Gut Liver 2011; 5(3): 363-366 https://doi.org/10.5009/gnl.2011.5.3.363 Adult Living Donor Liver Transplantation Using Hepatitis B Core Antibody-Positive Grafts in Korea, a Hepatitis B-endemic Region
Author Information
Hee Yeon Kim*, Jong Young Choi**, Chung-Hwa Park*, Myeong Jun Song*, Jeong Won Jang*, U Im Chang*, Si Hyun Bae*, Seung Kew Yoon*, Joon Yeol Han*, and Dong Goo Kim

*Department of Internal Medicine, The Catholic University of Korea College of Medicine, Seoul, Korea.

Department of Surgery, The Catholic University of Korea College of Medicine, Seoul, Korea.



Correspondence to: Jong Young Choi. Department of Internal Medicine, Seoul St. Mary's Hospital, The Catholic University of Korea College of Medicine, 505 Banpo-dong, Seocho-gu, Seoul 137-040, Korea. Tel: +82-2-2258-2073, Fax: +82-2-3481-4025, jychoi@catholic.ac.kr
© The Korean Society of Gastroenterology, the Korean Society of Gastrointestinal Endoscopy, the Korean Society of Neurogastroenterology and Motility, Korean College of Helicobacter and Upper Gastrointestinal Research, Korean Association the Study of Intestinal Diseases, the Korean Association for the Study of the Liver, Korean Pancreatobiliary Association, and Korean Society of Gastrointestinal Cancer. All rights reserved.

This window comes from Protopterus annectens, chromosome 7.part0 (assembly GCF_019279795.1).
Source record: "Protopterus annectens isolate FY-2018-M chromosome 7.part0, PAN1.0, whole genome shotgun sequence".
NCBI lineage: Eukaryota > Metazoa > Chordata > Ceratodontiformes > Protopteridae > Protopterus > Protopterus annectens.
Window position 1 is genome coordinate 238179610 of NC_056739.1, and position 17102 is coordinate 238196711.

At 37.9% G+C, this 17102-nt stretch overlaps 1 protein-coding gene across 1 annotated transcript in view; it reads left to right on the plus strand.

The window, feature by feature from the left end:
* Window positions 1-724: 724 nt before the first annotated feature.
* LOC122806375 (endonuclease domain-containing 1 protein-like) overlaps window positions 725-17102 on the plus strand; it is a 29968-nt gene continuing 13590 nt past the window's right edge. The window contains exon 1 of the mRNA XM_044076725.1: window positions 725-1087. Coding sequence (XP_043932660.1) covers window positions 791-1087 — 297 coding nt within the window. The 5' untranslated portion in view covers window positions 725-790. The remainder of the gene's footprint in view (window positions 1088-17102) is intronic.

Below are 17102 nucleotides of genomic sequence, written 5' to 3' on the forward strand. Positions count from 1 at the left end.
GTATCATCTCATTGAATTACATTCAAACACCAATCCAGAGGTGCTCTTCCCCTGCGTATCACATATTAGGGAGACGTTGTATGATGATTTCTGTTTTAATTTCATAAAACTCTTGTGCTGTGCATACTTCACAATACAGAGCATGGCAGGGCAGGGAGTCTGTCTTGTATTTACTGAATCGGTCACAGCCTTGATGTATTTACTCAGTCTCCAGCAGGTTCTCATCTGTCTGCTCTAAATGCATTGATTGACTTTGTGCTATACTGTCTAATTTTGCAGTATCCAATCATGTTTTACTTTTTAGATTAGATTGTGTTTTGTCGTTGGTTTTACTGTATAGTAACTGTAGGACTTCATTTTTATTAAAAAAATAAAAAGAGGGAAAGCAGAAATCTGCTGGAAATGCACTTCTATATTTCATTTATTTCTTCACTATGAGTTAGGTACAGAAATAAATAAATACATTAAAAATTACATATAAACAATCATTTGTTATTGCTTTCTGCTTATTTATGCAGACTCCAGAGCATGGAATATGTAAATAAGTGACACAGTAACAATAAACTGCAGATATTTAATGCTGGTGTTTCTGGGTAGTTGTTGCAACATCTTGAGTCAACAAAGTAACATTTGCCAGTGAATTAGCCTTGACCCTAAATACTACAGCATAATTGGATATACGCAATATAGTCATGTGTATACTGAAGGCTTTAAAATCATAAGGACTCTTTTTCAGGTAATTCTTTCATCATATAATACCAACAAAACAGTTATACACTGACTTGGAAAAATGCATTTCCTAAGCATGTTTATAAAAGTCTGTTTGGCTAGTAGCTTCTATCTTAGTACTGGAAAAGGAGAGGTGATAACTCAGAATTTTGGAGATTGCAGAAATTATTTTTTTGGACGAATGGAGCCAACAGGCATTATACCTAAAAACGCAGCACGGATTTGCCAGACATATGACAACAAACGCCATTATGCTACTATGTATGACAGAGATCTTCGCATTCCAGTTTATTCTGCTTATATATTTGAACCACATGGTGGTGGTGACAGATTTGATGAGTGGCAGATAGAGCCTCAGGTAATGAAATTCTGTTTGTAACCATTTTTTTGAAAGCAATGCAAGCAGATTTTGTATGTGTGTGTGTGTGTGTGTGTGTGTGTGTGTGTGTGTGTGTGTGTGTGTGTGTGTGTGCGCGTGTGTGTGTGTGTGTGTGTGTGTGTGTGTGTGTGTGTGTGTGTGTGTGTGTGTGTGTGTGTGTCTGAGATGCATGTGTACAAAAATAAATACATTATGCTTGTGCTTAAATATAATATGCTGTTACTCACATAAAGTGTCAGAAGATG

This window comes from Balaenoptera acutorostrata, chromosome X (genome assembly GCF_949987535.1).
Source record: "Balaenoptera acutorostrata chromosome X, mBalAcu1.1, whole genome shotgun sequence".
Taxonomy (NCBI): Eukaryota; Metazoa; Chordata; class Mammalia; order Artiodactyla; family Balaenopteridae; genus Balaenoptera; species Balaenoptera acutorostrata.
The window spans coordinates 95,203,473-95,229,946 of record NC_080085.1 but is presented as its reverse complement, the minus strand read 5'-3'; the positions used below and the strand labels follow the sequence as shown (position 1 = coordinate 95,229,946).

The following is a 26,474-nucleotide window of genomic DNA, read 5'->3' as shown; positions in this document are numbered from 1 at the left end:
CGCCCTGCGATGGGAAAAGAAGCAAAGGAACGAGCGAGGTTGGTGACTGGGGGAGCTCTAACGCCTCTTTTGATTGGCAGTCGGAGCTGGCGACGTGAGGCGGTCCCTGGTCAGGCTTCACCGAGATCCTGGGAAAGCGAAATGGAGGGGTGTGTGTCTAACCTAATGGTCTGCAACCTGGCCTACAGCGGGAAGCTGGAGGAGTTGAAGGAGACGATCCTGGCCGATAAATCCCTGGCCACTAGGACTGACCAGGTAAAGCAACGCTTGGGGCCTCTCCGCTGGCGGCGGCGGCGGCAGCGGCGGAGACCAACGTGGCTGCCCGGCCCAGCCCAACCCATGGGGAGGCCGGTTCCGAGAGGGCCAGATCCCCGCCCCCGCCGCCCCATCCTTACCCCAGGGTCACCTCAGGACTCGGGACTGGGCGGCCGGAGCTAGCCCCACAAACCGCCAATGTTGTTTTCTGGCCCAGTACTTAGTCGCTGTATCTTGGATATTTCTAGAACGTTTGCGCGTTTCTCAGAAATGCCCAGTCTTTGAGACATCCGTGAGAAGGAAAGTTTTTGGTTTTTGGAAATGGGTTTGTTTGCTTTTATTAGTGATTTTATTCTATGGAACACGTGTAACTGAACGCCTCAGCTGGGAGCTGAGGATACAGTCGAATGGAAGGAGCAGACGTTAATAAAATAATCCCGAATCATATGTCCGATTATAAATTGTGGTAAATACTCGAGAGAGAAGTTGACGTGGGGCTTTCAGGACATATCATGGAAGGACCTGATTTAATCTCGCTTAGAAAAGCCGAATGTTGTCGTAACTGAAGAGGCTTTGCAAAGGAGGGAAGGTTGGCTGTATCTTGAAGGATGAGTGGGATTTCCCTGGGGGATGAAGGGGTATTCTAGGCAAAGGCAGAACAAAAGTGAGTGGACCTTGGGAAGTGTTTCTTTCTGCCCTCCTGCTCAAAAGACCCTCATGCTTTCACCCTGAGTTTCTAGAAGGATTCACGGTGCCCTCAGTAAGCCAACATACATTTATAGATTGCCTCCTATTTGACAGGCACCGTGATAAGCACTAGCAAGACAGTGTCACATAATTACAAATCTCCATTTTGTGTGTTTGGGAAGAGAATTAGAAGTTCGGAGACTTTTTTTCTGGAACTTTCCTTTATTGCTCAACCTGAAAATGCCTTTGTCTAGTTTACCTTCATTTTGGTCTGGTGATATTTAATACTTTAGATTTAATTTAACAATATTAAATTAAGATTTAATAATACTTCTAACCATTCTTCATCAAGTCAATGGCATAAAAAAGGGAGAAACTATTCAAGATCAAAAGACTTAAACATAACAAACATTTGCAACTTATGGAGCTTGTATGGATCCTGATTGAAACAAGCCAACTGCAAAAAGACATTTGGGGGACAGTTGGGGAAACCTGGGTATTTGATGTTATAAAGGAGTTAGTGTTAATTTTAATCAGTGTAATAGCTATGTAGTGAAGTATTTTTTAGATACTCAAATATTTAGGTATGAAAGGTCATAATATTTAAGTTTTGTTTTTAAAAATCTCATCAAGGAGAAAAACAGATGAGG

This is an Open Access article distributed under the terms of the Creative Commons Attribution Non-Commercial License (http://creativecommons.org/licenses/by-nc/3.0) which permits unrestricted non-commercial use, distribution, and reproduction in any medium, provided the original work is properly cited.
Abstract

Background/Aims

The exclusion of hepatitis B core antibody (HBcAb)-positive donors from liver transplants (LTs) due to the risk of transmitting hepatitis B virus (HBV) does not appear to be practical in Korea, where hepatitis B is endemic. This study assessed the risk of de novo HBV infection in hepatitis B surface antigen (HBsAg)-negative LT recipients receiving a liver from HBcAb-positive donors.

Methods

Of 341 adult living donor LTs conducted at our institution between March 2001 and September 2008, 176 donors (51.6%) were HBcAb-positive, and 26 HBcAb-positive grafts were transplanted to HBsAg-negative recipients. The median follow-up time after LT was 41.9 months.